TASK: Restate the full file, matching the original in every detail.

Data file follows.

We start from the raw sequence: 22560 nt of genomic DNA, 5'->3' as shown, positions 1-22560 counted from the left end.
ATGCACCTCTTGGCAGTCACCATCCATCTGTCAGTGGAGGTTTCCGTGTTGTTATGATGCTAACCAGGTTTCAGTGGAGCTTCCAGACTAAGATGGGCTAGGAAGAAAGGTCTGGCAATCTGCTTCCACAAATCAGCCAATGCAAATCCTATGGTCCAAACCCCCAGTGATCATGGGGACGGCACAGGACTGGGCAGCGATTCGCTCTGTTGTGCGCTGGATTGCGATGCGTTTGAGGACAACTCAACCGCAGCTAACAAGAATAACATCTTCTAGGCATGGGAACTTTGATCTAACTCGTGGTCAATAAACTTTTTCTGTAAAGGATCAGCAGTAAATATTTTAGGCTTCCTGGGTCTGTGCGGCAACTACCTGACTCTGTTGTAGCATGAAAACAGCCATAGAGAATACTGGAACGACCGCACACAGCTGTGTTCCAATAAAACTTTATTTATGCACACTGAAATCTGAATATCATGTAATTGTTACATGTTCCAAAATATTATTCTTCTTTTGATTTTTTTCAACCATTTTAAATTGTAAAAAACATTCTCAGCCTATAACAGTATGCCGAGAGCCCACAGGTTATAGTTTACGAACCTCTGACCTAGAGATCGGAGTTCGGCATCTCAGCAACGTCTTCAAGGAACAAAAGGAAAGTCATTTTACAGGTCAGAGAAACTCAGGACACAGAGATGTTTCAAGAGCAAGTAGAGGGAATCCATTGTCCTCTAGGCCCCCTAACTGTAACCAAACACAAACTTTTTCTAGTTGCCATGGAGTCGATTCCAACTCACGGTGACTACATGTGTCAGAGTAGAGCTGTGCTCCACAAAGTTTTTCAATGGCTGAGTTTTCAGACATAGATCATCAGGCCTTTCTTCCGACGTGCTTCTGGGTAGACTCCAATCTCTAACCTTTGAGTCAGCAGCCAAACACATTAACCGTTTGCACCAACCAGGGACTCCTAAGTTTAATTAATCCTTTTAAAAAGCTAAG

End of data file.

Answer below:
We start from the raw sequence: 22560 nt of genomic DNA, 5'->3' as shown, positions 1-22560 counted from the left end.
ATGCACCTCTTGGCAGTCACCATCCATCTGTCAGTGGAGGTTTCCGTGTTGTTATGATGCTAACCAGGTTTCAGTGGAGCTTCCAGACTAAGATGGGCTAGGAAGAAAGGTCTGGCAATCTGCTTCCACAAATCAGCCAATGCAAATCCTATGGTCCAAACCCCCAGTGATCATGGGGACGGCACAGGACTGGGCAGCGATTCGCTCTGTTGTGCGCTGGATTGCGATGCGTTTGAGGACAACTCAACCGCAGCTAACAAGAATAACATCTTCTAGGCATGGGAACTTTGATCTAACTCGTGGTCAATAAACTTTTTCTGTAAAGGATCAGCAGTAAATATTTTAGGCTTCCTGGGTCTGTGCGGCAACTACCTGACTCTGTTGTAGCATGAAAACAGCCATAGAGAATACTGGAACGACCGCACACAGCTGTGTTCCAATAAAACTTTATTTATGCACACTGAAATCTGAATATCATGTAATTGTTACATGTTCCAAAATATTATTCTTCTTTTGATTTTTTTCAACCATTTTAAATTGTAAAAAACATTCTCAGCCTATAACAGTATGCCGAGAGCCCACAGGTTATAGTTTACGAACCTCTGACCTAGAGATCGGAGTTCGGCATCTCAGCAACGTCTTCAAGGAACAAAAGGAAAGTCATTTTACAGGTCAGAGAAACTCAGGACACAGAGATGTTTCAAGAGCAAGTAGAGGGAATCCATTGTCCTCTAGGCCCCCTAACTGTAACCAAACACAAACTTTTTCTAGTTGCCATGGAGTCGATTCCAACTCACGGTGACTACATGTGTCAGAGTAGAGCTGTGCTCCACAAAGTTTTTCAATGGCTGAGTTTTCAGACATAGATCATCAGGCCTTTCTTCCGACGTGCTTCTGGGTAGACTCCAATCTCTAACCTTTGAGTCAGCAGCCAAACACATTAACCGTTTGCACCAACCAGGGACTCCTAAGTTTAATTAATCCTTTTAAAAAGCTAAG